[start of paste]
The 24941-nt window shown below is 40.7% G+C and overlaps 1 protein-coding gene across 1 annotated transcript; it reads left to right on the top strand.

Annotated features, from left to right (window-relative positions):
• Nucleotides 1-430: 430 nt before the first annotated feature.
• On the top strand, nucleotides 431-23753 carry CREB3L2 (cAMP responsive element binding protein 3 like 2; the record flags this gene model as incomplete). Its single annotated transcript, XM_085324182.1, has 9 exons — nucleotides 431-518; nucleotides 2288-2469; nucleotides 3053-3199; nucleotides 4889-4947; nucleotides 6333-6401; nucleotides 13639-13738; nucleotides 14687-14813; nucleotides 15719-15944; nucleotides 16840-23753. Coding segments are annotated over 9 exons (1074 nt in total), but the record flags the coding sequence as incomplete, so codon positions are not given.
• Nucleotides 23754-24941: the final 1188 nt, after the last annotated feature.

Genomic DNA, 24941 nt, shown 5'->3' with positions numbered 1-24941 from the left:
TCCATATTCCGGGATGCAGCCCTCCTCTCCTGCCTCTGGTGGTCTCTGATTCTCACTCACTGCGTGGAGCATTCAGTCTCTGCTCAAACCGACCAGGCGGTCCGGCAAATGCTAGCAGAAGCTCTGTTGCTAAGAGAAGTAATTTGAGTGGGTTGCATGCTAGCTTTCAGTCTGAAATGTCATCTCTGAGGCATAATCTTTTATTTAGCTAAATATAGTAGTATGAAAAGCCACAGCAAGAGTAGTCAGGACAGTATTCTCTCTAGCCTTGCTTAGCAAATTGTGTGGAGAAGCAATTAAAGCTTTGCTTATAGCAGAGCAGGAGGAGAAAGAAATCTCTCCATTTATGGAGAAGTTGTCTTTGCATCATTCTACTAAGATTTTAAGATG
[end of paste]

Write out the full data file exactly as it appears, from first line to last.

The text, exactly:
The 24941-nt window shown below is 40.7% G+C and overlaps 1 protein-coding gene across 1 annotated transcript; it reads left to right on the top strand.

Annotated features, from left to right (window-relative positions):
• Nucleotides 1-430: 430 nt before the first annotated feature.
• On the top strand, nucleotides 431-23753 carry CREB3L2 (cAMP responsive element binding protein 3 like 2; the record flags this gene model as incomplete). Its single annotated transcript, XM_085324182.1, has 9 exons — nucleotides 431-518; nucleotides 2288-2469; nucleotides 3053-3199; nucleotides 4889-4947; nucleotides 6333-6401; nucleotides 13639-13738; nucleotides 14687-14813; nucleotides 15719-15944; nucleotides 16840-23753. Coding segments are annotated over 9 exons (1074 nt in total), but the record flags the coding sequence as incomplete, so codon positions are not given.
• Nucleotides 23754-24941: the final 1188 nt, after the last annotated feature.

Genomic DNA, 24941 nt, shown 5'->3' with positions numbered 1-24941 from the left:
TCCATATTCCGGGATGCAGCCCTCCTCTCCTGCCTCTGGTGGTCTCTGATTCTCACTCACTGCGTGGAGCATTCAGTCTCTGCTCAAACCGACCAGGCGGTCCGGCAAATGCTAGCAGAAGCTCTGTTGCTAAGAGAAGTAATTTGAGTGGGTTGCATGCTAGCTTTCAGTCTGAAATGTCATCTCTGAGGCATAATCTTTTATTTAGCTAAATATAGTAGTATGAAAAGCCACAGCAAGAGTAGTCAGGACAGTATTCTCTCTAGCCTTGCTTAGCAAATTGTGTGGAGAAGCAATTAAAGCTTTGCTTATAGCAGAGCAGGAGGAGAAAGAAATCTCTCCATTTATGGAGAAGTTGTCTTTGCATCATTCTACTAAGATTTTAAGATG